The role of play in children's learning
The role of play in children's learning

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The role of play in children's learning

4.4 Observing play

Observing children's play offers an important way in which adults can monitor and assess children's progress.

Logging children's use of a particular activity or play scenario helps practitioners monitor how children use their time, their particular interests and any gaps in their experiences, so that practitioners can plan a balanced curriculum that takes note of children's strengths, interests and needs.

(QCA/DfEE, 2000a, p.24)

Playtime in a primary school offers a context where children's free play can be observed. Janet May, a teaching assistant from Yelvertoft Primary School, Northampton, describes how she draws on playground observations to inform classroom thinking.

I love being around the children. It's very interesting for me to see them as a teaching assistant in the classroom, and then as a playtime supervisor outside. I can very often take back a lot of things to the teacher that have happened at playtime. Or maybe something I've seen in a child's character outside that I'm able to discuss with the teacher; and that might explain what's happening in class. So it's quite valuable to be in both situations.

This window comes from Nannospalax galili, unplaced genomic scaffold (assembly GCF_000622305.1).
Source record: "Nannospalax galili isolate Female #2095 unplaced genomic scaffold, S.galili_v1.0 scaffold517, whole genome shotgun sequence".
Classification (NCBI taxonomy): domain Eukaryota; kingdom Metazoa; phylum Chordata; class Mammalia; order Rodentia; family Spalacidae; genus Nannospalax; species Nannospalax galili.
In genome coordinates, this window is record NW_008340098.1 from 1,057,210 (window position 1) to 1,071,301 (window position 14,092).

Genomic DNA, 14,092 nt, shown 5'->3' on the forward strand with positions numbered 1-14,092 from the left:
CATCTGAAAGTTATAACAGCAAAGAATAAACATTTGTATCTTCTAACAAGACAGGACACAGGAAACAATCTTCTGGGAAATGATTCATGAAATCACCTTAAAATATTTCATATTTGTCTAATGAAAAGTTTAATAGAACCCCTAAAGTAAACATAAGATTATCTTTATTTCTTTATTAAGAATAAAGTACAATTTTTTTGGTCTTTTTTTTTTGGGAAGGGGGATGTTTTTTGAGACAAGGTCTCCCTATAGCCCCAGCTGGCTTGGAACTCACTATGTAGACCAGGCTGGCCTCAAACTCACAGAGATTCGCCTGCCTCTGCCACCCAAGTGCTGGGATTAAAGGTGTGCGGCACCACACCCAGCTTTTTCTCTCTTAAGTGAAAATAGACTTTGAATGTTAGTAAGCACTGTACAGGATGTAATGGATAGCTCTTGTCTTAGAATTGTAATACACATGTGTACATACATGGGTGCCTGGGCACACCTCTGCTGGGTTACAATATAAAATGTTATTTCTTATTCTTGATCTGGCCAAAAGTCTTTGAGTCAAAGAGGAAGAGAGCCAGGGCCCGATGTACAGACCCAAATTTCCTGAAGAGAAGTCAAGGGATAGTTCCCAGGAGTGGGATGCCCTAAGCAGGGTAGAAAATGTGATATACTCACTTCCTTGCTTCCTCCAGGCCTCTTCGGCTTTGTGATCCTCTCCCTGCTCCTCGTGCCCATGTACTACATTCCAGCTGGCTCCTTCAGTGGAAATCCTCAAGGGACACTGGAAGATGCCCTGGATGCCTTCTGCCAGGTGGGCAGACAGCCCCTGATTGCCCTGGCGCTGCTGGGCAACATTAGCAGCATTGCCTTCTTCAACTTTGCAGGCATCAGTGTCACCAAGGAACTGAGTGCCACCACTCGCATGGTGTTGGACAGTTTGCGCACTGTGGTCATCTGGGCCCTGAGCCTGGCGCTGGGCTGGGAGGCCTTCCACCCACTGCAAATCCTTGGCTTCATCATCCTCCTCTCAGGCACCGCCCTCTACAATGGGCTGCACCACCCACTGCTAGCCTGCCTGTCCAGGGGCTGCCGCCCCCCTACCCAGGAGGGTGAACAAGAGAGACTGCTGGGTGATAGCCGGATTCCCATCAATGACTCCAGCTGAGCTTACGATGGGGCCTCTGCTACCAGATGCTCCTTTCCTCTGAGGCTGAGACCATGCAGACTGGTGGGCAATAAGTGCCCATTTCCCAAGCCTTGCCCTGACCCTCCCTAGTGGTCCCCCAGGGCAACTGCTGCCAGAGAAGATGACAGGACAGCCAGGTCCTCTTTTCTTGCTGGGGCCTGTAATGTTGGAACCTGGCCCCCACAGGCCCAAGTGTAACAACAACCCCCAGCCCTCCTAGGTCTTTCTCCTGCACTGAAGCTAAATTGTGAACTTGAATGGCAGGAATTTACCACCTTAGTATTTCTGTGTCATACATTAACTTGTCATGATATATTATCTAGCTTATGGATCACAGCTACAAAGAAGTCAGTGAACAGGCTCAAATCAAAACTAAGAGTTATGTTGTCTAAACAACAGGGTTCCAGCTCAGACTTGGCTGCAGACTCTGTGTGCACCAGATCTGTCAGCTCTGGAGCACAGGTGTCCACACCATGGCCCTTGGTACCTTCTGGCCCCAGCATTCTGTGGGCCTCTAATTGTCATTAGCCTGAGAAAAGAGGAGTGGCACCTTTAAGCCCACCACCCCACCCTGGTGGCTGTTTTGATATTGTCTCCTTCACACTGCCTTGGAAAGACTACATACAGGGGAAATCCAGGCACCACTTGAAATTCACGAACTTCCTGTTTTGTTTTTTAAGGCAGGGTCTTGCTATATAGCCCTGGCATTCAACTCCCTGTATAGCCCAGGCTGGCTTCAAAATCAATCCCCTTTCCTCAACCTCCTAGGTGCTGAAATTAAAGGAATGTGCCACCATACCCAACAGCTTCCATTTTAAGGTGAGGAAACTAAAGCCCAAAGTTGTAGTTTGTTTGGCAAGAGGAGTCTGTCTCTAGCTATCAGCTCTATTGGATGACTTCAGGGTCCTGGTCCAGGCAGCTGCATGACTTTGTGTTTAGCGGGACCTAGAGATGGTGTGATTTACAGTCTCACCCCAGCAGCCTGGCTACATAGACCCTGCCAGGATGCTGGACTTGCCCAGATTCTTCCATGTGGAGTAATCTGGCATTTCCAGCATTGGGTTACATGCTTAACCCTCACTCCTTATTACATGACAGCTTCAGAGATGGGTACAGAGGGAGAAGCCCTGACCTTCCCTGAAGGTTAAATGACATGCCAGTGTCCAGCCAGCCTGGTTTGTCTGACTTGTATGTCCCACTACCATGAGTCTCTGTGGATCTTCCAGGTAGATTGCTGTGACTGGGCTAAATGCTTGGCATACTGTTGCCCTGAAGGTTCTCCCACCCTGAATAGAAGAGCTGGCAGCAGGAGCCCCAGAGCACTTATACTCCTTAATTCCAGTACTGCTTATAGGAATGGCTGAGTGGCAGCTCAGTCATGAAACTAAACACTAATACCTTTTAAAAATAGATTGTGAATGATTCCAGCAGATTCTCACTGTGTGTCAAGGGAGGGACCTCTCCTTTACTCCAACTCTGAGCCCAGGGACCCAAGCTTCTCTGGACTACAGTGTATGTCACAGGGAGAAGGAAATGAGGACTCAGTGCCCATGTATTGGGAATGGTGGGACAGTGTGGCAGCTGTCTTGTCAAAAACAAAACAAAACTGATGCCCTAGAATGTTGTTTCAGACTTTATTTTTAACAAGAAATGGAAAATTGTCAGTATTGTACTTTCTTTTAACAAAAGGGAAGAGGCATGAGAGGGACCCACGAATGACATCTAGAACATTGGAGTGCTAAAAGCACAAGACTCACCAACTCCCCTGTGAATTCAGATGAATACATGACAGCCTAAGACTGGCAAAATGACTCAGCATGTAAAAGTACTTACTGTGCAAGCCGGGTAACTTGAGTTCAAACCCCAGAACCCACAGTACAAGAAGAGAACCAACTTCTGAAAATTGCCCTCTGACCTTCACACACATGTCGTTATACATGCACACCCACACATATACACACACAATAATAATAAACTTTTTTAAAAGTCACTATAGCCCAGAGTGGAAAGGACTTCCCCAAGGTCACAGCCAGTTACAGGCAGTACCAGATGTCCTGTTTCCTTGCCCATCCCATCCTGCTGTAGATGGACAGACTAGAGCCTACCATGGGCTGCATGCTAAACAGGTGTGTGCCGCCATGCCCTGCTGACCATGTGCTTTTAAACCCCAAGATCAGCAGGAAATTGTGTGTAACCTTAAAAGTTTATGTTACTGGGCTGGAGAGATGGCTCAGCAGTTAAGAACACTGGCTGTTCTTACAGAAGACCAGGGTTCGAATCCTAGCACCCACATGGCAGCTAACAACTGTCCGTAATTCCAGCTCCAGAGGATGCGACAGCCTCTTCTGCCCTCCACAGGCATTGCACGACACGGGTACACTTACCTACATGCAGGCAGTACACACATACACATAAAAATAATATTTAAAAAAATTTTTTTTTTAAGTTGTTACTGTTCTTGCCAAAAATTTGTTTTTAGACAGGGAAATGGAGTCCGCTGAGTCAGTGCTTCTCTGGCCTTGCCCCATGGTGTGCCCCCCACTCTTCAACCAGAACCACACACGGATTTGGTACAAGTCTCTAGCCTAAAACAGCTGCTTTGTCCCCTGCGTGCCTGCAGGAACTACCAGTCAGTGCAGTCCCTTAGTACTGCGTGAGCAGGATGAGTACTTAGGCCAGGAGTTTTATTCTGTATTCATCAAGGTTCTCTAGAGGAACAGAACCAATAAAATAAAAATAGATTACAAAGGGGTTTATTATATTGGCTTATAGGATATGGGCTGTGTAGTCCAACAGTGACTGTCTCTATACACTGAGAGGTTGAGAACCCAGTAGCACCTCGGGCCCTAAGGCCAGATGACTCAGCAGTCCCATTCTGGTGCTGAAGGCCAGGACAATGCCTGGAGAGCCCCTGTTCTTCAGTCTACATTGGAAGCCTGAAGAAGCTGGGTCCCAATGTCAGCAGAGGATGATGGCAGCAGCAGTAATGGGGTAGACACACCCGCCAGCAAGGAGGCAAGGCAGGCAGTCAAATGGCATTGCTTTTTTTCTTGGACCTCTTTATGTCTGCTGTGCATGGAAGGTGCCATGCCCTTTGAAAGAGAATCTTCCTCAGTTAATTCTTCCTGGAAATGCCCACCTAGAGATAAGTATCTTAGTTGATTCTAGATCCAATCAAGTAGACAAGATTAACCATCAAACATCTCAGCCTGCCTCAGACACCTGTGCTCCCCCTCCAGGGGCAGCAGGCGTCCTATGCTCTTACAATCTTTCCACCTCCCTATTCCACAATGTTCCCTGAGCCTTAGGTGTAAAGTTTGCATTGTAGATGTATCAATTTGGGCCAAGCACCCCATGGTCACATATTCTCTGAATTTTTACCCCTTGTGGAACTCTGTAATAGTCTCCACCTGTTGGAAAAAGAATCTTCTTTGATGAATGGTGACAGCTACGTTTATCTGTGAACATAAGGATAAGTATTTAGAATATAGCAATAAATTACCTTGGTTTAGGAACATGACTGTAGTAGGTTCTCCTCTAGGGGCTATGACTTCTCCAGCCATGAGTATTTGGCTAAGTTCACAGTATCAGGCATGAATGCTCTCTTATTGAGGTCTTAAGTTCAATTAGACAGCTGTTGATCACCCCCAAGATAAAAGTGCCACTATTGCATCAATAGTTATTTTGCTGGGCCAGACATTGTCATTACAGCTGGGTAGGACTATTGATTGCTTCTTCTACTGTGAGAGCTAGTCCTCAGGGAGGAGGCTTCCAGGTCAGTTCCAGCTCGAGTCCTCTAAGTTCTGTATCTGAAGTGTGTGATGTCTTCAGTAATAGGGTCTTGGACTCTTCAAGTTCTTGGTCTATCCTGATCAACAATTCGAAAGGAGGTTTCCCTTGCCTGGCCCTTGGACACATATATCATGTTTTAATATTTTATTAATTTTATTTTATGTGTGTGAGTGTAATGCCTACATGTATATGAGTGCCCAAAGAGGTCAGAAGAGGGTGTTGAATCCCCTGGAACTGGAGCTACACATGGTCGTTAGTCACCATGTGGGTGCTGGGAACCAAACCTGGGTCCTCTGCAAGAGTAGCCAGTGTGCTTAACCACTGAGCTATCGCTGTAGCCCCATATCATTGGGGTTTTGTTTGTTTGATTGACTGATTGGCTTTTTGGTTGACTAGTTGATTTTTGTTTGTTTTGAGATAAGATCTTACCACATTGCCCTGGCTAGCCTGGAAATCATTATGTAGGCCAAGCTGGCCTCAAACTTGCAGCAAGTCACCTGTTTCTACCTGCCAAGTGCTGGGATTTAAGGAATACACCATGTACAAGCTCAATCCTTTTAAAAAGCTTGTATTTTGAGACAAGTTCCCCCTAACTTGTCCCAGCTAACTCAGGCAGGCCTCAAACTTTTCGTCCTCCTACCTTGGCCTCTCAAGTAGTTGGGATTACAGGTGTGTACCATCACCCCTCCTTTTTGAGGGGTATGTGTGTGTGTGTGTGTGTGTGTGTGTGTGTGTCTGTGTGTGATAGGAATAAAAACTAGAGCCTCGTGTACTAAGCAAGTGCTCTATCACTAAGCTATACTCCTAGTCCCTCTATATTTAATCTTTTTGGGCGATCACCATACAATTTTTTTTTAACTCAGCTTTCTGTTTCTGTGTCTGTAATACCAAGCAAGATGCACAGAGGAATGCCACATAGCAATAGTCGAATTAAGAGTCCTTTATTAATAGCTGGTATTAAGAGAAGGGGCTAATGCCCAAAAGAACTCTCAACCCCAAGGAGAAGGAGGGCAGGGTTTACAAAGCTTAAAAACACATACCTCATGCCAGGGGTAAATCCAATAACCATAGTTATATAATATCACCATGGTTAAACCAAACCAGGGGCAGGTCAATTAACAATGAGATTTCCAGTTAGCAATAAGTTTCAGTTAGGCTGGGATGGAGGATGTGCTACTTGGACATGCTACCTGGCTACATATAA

(Personal communication, May 2006)

Because of their emphasis on the co-construction of knowledge, practitioners in Reggio Emilia adopt a somewhat different approach to observation. According to Cagliari, observing children in ‘unstructured’ or play activities may reveal what a child has already learnt. She suggests that in order to be able to plan future activities the adult needs to be a participant observer: taking part in the activity, listening to and discussing the children's ideas and engaging in self-observation in order to identify possible future paths of learning (author's personal notes on Cagliari, 2003a).

Hyder (2005) argues that children can reveal a great deal through their fantasy and imaginative play, and that listening and watching is a crucial part of gaining access to children's ideas and feelings. Cagliari (2003a), however, warns about the dangers of seeing what we want to see. Children's play is complex, and we need to be cautious about assuming that, because we have observed the observable (i.e. what the children are doing or saying), we have accessed their thoughts and ideas. We need to be careful that we see what actually happens and not what we expect or want to see. There are always different ways of interpreting situations; these may not be ‘correct’ from a scientific point of view, but if we are not open to what we didn't expect, if we are not open to different ways in which a topic can be approached, the different connections it is possible to make, the different premises, then it becomes difficult to discover the knowledge-building processes of the children. It is important not to over-predict what will happen.


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